Layoffs are in the news this week, with skilled workers getting the boot for reasons of both politics and business.
105-150 jobs cut at Remington in Ilion, New York, as the company relocates from the hostile ground of Cuomostan to more congenial climes. Hat tip Bob Owens, who says:
We’re not just seeing gun rights and gun jobs lost as a result of Governor Andrew Cuomo’s spiteful NY SAFE Act. We’re seeing the destruction of American history, and the slow death of a small town, all in the drunken pursuit of political power.
Well, what do you expect? “Elections have consequences,” one of the most gifted politicians i history is reported to have said. Syracuse.com reports that the AR lines (notably Bushmaster) and 1911 pistol are moving to Huntsville because they are threatened by Cuomo’s Orwellian-labeled SAFE Act.
Politics don’t seem to be the main driver in another 95 redundancies at Savage in Westfield, MA, or 25 further layoffs in an Ontario, Canada facility. Savage does not make guns threatened by most states’ legislation, even New York’s, but its home state of Massachusetts has passed a new law that makes the required permit for a long gun (or BB gun) a may-issue license, depending on the whims of police. The real driver of the layoffs, though, is Savage’s purchase by Alliant Techsystems (ATK).
Savage has a long, and turbulent, history, according to MassLive.com:
ATK’s $315-million purchase of the Savage Sports Corp. went through in July 2013. The Savage Arms Co. was first organized in 1894 by Arthur Savage in Utica, N.Y. In 1920, the company bought Stevens Arms of Chicopee.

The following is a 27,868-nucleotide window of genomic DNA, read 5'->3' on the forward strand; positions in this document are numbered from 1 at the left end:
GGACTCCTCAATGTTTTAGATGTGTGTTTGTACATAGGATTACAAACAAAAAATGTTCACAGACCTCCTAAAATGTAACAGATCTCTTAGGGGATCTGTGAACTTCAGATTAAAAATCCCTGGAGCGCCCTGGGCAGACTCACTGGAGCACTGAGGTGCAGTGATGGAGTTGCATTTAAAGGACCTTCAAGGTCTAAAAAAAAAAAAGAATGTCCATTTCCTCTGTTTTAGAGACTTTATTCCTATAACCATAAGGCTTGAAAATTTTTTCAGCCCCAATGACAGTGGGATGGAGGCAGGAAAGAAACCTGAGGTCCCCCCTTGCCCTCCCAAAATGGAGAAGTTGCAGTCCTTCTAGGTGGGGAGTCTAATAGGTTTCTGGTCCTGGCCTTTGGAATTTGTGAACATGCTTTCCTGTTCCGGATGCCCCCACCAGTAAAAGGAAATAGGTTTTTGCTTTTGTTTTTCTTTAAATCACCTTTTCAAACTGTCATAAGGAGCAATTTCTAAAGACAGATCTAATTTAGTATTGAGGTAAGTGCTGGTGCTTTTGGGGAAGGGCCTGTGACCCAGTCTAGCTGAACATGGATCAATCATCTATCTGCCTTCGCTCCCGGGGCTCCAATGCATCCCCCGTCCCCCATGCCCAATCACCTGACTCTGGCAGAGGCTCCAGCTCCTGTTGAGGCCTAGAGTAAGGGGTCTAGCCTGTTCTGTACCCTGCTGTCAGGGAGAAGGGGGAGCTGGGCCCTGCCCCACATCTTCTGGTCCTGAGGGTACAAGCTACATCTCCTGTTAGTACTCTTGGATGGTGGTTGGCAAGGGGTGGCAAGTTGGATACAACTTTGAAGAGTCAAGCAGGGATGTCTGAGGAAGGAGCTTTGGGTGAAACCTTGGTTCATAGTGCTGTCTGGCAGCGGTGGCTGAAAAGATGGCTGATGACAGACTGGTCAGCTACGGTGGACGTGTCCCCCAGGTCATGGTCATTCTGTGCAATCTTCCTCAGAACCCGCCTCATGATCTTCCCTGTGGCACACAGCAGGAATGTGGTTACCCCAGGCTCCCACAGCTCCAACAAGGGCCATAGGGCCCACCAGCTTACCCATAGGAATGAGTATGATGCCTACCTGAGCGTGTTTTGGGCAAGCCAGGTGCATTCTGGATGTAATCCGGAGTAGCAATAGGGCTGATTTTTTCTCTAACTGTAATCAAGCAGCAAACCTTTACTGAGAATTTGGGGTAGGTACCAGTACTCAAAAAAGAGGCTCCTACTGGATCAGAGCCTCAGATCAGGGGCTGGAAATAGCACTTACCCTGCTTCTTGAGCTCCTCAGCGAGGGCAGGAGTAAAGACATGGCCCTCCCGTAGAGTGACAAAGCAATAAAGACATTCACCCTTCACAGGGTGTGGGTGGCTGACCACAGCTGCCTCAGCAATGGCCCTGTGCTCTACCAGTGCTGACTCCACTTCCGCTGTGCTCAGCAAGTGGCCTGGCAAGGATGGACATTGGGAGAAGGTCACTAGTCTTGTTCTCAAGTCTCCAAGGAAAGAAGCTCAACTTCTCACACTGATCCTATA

From the 1960s through the 1980s, the company was passed from owner to owner, including a stint as part of Black & Decker. Savage declared bankruptcy in 1988 when it was losing $25 million a year.
Ronald Coburn took over that year and brought Savage out of bankruptcy by cutting costs and focusing on bolt-action rifles, an area of the firearms business in which Savage developed a specialty.
In 1995, Coburn and his investors bought Savage and its subsidiaries for $33 million.
Coburn retired in February 2013 just as the sale to ATK was announced.
ATK plans to spin off all its sporting-goods suppliers into one firm, Vista Outdoor, keeping the defense industry suppliers in the original firm. ATK will remain, and Vista will become, publicly held firms. Those plans are proceeding, and now ATK plans, once it has shed Vista, to merge with Orbital Sciences Corporation. The details of the ATK-Vista-Orbital agreement are found in this SEC filing, which we don’t think has been linked elsewhere in the gun press.
The precise terms of the agreement get quite complicated, as you might expect would happen in a break-up and followup merger of such large firms.
Kevin was a former Special Forces weapons man (MOS 18B, before the 18 series, 11B with Skill Qualification Indicator of S). His focus was on weapons: their history, effects and employment. He started WeaponsMan.com in 2011 and operated it until he passed away in 2017. His work is being preserved here at the request of his family.